The Dow Jones Industrial Average gained 1.74% on Friday. The 30-component, mega cap index advanced 3.28% for the week—it’s eighth consecutive gain—reaching a 15-week high.
The NASDAQ underperformed, edging higher on Friday by 0.61% while gaining 2.39% for the week. It was the tech-heavy index’s eighth straight week of gains as it exited a bear market, after rising 21% since the Dec. 24 low.
The Russell 2000 climbed 1.38% on Friday, its performance second only to that of the Dow. This is the second week in a row during which both mega and small caps outperformed.
Since December, we’ve been writing repeatedly about the apparent market inconsistency regarding trade war headwinds and the recent ongoing talk of a potential settlement. As the risks of a U.S.-Sino spat recede, small caps, whose domestically focused companies have little to gain from a breakthrough, should be underperforming, while multinationals which depend on global trade, should be buoyed.
Incongruously, however, both appear to be benefiting, a structural anomaly that’s difficult to explain. The small-cap index jumped 4.48% for the week, it’s eighth straight gain. It outperformed for the week as well, for a 15-week high.
Reduced Guidance, Other Signs Of Economic Slowing
Multinational toy maker, Mattel Inc (NASDAQ:MAT), plummeted 19% on Friday, its worst day since October 1999, after it issued reduced forward guidance for 2019 and announced “demand for its iconic Barbie doll was slowing.” Clearly, last year’s investor sensitivity to reduced guidance amid ongoing concerns for a slowdown has resumed.
MAT Weekly 1999-2019
Technically, the price fell below the 200 DMA after finding resistance by a downtrend line since November 2017, suggesting there’s been trouble brewing for some time, unless of course, this price depression proves to be a bottom.
This reduced outlook along with the severe investor reaction could be considered as one of a slew of indicators pointing to an economic slowdown. Last week, the Commerce Department said U.S. retail sales fell 1.2% year-over-year in December, the most important month for most retailers. It was the sharpest drop for this measure in nine years.
The National Retail Federation confirmed that holiday sales came in below its own forecasts, thanks to rising consumer “worries.”
There are other signs that family budgets are tightening. Auto sales went into a slump in late 2018 and may become even worse this year. Apple (NASDAQ:AAPL), like so many other consumer driven shares, is getting a taste of what happens when buyers decide to hang on to their aging iPhones for just one more year.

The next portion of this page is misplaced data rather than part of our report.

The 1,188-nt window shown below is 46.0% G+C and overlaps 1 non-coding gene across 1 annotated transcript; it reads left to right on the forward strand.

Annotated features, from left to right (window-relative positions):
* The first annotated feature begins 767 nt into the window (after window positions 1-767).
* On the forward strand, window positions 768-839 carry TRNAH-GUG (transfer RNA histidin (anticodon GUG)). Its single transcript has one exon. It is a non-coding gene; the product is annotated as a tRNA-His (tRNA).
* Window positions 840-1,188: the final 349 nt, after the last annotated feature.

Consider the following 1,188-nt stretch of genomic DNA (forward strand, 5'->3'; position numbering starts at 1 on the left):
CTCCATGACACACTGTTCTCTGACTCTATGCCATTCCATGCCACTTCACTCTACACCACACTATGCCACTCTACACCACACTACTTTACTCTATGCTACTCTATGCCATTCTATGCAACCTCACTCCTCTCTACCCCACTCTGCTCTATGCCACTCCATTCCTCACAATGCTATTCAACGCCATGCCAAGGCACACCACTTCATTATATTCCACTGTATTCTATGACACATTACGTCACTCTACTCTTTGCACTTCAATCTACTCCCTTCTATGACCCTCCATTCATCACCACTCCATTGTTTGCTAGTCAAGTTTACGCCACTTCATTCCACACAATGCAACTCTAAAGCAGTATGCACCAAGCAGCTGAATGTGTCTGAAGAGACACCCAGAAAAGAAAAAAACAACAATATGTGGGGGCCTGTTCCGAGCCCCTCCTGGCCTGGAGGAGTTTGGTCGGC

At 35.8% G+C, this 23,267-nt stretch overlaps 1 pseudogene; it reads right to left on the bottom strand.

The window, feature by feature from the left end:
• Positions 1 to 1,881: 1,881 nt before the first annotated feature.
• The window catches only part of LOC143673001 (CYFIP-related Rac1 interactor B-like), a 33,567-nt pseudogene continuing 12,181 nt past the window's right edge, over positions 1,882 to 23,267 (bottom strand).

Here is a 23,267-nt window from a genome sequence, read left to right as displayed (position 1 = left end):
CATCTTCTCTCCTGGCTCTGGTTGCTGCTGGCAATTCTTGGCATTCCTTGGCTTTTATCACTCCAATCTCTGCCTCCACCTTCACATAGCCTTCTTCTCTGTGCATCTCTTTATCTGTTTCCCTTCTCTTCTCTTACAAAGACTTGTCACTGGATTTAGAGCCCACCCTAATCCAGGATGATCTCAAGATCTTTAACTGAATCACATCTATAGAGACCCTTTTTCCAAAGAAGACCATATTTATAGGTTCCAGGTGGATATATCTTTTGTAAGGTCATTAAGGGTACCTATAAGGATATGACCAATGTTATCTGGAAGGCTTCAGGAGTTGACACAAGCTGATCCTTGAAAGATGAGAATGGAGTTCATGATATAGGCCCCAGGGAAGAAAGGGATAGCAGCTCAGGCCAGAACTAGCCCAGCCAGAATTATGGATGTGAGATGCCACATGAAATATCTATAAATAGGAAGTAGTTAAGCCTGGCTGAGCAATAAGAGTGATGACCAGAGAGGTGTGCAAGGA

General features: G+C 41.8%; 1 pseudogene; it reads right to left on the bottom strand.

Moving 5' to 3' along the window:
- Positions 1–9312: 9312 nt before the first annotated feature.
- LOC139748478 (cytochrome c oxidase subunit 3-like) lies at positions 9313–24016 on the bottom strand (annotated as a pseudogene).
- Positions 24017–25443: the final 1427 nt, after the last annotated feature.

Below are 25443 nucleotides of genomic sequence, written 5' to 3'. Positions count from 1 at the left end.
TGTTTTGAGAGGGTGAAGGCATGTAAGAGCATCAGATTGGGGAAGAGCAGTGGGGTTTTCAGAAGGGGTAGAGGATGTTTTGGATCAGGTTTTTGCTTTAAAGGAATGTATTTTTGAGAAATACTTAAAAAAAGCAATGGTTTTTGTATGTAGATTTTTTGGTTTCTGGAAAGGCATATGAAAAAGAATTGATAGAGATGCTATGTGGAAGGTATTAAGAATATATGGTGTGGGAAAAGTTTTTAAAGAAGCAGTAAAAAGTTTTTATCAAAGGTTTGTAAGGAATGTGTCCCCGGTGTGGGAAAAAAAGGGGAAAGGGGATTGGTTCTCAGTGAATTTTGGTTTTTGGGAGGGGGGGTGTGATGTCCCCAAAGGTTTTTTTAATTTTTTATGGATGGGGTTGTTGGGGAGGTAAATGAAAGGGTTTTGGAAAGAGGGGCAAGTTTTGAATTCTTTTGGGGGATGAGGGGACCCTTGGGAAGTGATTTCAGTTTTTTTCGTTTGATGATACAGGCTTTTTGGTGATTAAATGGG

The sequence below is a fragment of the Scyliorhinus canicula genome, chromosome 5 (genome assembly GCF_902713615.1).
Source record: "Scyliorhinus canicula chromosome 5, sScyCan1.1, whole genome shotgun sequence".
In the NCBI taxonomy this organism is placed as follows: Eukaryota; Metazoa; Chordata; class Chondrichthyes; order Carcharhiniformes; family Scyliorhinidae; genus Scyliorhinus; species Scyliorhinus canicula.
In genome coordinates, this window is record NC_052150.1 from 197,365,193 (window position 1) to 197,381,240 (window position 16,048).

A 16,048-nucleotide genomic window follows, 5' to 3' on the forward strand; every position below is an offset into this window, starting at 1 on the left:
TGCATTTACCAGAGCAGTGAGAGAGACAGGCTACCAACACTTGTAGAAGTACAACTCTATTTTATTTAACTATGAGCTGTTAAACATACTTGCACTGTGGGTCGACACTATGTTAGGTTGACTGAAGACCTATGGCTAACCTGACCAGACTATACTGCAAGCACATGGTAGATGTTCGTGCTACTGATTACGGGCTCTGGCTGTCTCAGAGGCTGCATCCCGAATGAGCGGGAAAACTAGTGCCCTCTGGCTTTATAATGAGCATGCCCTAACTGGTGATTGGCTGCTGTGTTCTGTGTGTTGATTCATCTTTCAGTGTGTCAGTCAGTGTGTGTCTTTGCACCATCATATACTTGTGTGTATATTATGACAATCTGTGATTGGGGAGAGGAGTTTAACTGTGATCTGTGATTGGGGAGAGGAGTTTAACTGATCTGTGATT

On the flip side, January marked the 10th consecutive month in which there were more job openings than unemployed workers, yet additional evidence that the labor market remains tight.
How then to explain such apparently contradictory data regarding the health of the economy? These are all telltale signs of a maturing economic cycle.
Early Friday, Bloomberg reported that crude oil had been boosted by a pledge from Russia to expedite production cuts, as part of a broader effort by the OPEC+ to stabilize the oil market. The report also noted that because of an accident, production had been suspended in Saudi Arabia’s offshore Safaniya oil field.
Technically, oil closed at its highest level since Nov. 19. The commodity is set to continue higher, though first it must contend with the 100 DMA at 56.70.
All times listed are EST
U.S.: Presidents’ Day Holiday; markets closed
Canada: Family Day Holiday; markets closed
19:30: Australia – RBA Minutes: policy remained unchanged at the last meeting.
4:30: U.K. – Employment Data: December unemployment rate to hold at 4%, while average earnings (including bonus) expected to rise 3.5% from 3.4%.
5:00: Germany – ZEW Economic Sentiment (February): sentiment to edge higher to -14.1 from -15.
10:00: Eurozone – Consumer Confidence (February, flash): expected to fall to -8.0 from -7.9.
19:30: Australia – Employment Data (January): unemployment rate to remain flat at 5.0
2:00: Germany – CPI (January, final): expected to remain flat at 1.4%.
3:15 – 4:00 – French, German, Eurozone Manufacturing and Services (February, flash): fears of a eurozone recession are rising, and further weakness in these PMIs would suggest that the eurozone is heading towards a period of negative growth.
8:30: U.S. – Durable Goods Orders (December): forecast to remain flat at 0.8% MoM. Markets to watch: U.S indices, USD crosses
9:45: U.S. – Services and Manufacturing PMI (February, flash): services to edge up to 54.4 Markets to watch: U.S. indices, USD crosses
11:00: U.S. – EIA Crude Inventories (w/e 15 Feb): stockpiles rose by 3.6 million barrels in the preceding week.
4:00: Germany – IFO index (February): business climate index to fall to 99.0 from 99.1.
5:00: Eurozone – CPI (January, final): CPI to stay flat at 1.4% YoY Markets to watch: EUR crosses.